A forged and heat-treated BSA or Triumph crankshaft, even a stock one, will always be stronger than a billet crank for a couple of reasons. One is the strength of a forging. Secondly the way that BSA, Triumph and Norton made their crankshafts using large hollow sections. Lastly, with BSA and Triumph offset crankshafts, the heat-treated spacer and centre section.

When a crankshaft is nitride heat-treated the hard surfaces on the inside and outside gives the crankshaft even more strength. This is something that can’t be done with typical carbon case-hardening. The crankshaft then becomes like a thick-walled hardened tube with large diameter hard surfaces on the inside and outside that do not flex as much as a stock crankshaft.

Hollow BSA and Triumph cranks
Hollow Norton cranks

A forged and heat-treated BSA or Triumph crankshaft, even a stock one, will always be stronger than a billet crank for a couple of reasons. One is the strength of a forging. Secondly the way that BSA, Triumph and Norton made their crankshafts using large hollow sections. Lastly, with BSA and Triumph offset crankshafts, the heat-treated spacer and centre section.

When a crankshaft is nitride heat-treated the hard surfaces on the inside and outside gives the crankshaft even more strength. This is something that can’t be done with typical carbon case-hardening. The crankshaft then becomes like a thick-walled hardened tube with large diameter hard surfaces on the inside and outside that do not flex as much as a stock crankshaft.

Laminated centre section

Laminated centre section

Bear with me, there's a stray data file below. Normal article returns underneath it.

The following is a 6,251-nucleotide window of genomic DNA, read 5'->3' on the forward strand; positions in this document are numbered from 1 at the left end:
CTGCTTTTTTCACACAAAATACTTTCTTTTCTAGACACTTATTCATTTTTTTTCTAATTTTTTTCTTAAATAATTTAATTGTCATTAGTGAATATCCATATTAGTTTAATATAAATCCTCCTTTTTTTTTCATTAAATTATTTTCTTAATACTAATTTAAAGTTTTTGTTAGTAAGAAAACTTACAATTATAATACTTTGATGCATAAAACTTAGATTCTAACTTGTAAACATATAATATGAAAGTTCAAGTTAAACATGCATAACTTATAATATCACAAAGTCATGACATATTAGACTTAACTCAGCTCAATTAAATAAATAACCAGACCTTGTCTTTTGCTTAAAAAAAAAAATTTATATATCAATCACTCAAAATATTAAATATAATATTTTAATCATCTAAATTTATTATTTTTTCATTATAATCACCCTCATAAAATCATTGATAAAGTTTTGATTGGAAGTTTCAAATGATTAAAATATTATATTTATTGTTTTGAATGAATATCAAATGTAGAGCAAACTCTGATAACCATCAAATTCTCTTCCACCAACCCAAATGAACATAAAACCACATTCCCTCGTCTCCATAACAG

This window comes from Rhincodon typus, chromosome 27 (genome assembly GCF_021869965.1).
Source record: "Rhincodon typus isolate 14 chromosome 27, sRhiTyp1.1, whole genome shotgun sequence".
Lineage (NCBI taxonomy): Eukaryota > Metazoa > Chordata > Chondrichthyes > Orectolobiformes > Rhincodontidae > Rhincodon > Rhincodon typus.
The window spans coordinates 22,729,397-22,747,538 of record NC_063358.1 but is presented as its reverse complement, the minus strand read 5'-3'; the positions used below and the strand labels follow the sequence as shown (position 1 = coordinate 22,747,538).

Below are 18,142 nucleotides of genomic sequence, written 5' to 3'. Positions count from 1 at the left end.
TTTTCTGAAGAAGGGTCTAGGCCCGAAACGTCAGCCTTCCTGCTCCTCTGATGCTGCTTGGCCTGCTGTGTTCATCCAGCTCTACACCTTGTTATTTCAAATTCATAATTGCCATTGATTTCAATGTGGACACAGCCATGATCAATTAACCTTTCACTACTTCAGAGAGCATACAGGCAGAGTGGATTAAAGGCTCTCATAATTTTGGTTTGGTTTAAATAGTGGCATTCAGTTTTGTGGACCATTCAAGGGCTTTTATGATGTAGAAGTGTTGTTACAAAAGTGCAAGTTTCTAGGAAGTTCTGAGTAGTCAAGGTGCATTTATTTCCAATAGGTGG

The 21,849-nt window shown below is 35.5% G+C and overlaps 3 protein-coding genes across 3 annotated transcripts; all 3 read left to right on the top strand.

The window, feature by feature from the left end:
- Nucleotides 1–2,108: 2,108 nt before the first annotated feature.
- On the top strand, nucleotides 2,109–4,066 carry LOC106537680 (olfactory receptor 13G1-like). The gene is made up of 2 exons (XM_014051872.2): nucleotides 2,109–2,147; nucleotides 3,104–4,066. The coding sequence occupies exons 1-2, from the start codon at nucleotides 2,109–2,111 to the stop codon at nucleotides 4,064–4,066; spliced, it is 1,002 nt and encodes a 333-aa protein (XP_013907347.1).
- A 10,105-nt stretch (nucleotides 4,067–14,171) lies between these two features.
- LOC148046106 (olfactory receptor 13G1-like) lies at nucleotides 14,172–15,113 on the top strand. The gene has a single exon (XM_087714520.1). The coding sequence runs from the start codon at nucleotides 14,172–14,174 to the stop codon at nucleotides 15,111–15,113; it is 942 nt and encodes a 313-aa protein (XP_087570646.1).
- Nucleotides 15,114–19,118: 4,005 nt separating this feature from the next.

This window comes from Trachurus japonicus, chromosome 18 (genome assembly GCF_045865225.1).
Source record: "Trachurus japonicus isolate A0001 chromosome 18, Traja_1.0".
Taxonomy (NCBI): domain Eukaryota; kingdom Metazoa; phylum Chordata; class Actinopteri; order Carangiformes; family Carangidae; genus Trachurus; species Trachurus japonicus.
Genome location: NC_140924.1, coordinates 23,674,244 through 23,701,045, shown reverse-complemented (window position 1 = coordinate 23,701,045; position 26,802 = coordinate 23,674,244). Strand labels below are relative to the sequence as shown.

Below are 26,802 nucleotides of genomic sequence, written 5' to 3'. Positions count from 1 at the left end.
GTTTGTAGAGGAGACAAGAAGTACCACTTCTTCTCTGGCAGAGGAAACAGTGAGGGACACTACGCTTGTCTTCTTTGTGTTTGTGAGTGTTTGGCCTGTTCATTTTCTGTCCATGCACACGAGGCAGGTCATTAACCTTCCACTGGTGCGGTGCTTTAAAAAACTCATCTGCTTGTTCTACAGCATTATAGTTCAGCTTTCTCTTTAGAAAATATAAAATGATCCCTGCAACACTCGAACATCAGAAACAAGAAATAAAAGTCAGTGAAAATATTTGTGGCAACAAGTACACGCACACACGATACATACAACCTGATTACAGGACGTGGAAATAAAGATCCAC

British crankshafts were designed to flex. The alloy steels of the time, similar to 4140 steel alloy, can tolerate a certain degree of flex like a spring without failing. Modern billet materials, such as expensive 86XX alloys, flex in a similar way but are not designed for this use. They are great for making a well-supported (3 or 4 bearing) automotive crankshaft, a camshaft or a large gear for mining machinery but are not used in applications such landing gear or other high-stress shafting where they are transitions in size between small diameters (the shaft and its journals) and large diameters such as flywheels.
Figure 23 – Laminated centre section

When I build an offset crankshaft, with its centre spacer plate, I create a stronger mid-section when the crankshaft is heat treated as the edges of the spacer plate, the cut surfaces inside the flywheel and the exterior surface are all heat treated. The nitriding process hardens every surface where the ammonia gas can penetrate including the ¾” diameter inside surfaces of the oil galleries inside the big-end journals. The interior of the oil feed gallery from the timing side is also hardened as well as the inside bore of the 7/16” hole tapped on the drive side of a Triumph crankshaft.

Drive Shaft Radius problem

Drive Shaft Radius problem

One other problem that all billet crank manufacturers that I have seen on the web replicate is one of the major faults inherent in all British crankshafts; the small radius used on the drive side shaft between the shaft and the crank cheek. This is a big problem with Norton crankshafts that are long. Out-rigger bearings are installed on the ends of these shafts to fix this weak point.

This tiny radius is typically .030” when it can be as large as .080” or .090”. The radius used for the ID of the drive side bearing is .10”. Standard Norton Combat cranks would probably not be breaking at this point if they had had a large radius like this. This area can be welded then ground with the drive side journal to obtain this radius on racing crankshafts without needing an out-rigger bearing on the end of the long drive shaft.
Figure 24 – Drive Shaft Radius problem